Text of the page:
Wednesday, 26 November 2008

PBR - not enough about the community

The Government have taken the robust action which we all hope will be sufficient to limit the extent of the downturn and limit the pain caused to those who are least able to deal with financial hardship. They are to be congratulated on this. It is perhaps inevitable that Government's of any tinge become bold and dynamic in a crisis. It is however, a little sad that it has taken such a crisis to bring about this sea-change in the Government's attitude to the power and role of the state.

Listening to the Chancellor, it struck me that even now, the Government is not saying enough about communities - the communities we all live in. The Government is understandably trapped in the headlights of an impending recession, so I am not going to berate them for their actions. Far from it. I would just suggest that now might be the time for Labour to seize the political initiative in a space which the Tories have been cleverly occupying - communities, volunteering, the so-called Third Sector. Perhaps the Government could spend large sums of money in building community centres, youth centres, as part of scheme akin to Surestart. We have seen how well this has worked for babies and toddlers. Why not show the Government's commitment to giving youths something constructive to do, as well as providing communities with the resources necessary to achieve this - physical buildings in each community. Not only would this piece of Keynes-inspired public works put people to work, but it would be evidence that the Government is willing to spend large amounts of money on ordinary people, and on young people, not just on propping up banks (no matter how important such action are to avoid economic meltdown).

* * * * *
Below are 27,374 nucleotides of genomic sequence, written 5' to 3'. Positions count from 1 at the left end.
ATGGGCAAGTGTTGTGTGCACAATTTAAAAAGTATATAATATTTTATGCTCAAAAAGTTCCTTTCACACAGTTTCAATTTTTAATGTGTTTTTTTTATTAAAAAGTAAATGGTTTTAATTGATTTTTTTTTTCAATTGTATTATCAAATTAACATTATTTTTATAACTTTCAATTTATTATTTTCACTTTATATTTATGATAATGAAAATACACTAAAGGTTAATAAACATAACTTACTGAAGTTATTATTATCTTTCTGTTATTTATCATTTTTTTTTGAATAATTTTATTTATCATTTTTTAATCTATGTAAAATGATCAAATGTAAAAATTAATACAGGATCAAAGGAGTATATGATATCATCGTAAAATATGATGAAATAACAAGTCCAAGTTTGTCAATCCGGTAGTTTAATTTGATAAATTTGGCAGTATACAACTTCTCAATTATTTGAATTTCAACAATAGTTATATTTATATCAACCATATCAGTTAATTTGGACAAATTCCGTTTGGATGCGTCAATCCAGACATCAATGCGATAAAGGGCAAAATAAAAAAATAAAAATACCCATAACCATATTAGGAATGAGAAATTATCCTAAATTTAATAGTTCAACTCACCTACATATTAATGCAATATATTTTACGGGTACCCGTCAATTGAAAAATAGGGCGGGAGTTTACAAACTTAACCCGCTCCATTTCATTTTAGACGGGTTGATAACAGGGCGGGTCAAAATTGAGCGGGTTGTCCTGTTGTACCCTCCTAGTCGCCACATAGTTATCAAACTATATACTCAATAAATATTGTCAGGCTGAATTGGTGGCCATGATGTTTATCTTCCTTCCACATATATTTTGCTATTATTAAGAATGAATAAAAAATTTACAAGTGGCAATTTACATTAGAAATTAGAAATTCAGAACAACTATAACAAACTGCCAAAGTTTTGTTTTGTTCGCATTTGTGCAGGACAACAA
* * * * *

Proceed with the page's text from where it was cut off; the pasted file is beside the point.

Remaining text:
What we need are positive suggestions in these dark and uncertain times. Places where young people can come together to do constructive things like make music are far more important than policy-makers think. The Tories would never invest Government money in them, so now is a chance for us to place some clear red water between us and them. Such centres would be open to all parts of the community, but could perhaps operate on the proviso that ethnic groups are not allowed to run events or courses which cater only for their own ethnicity. I.e. this is publicly funded space in which all citizens should mix TOGETHER, rather than build walls around themselves.

These are just some early morning ramblings which need much more thought...

To all three readers - "over and out".

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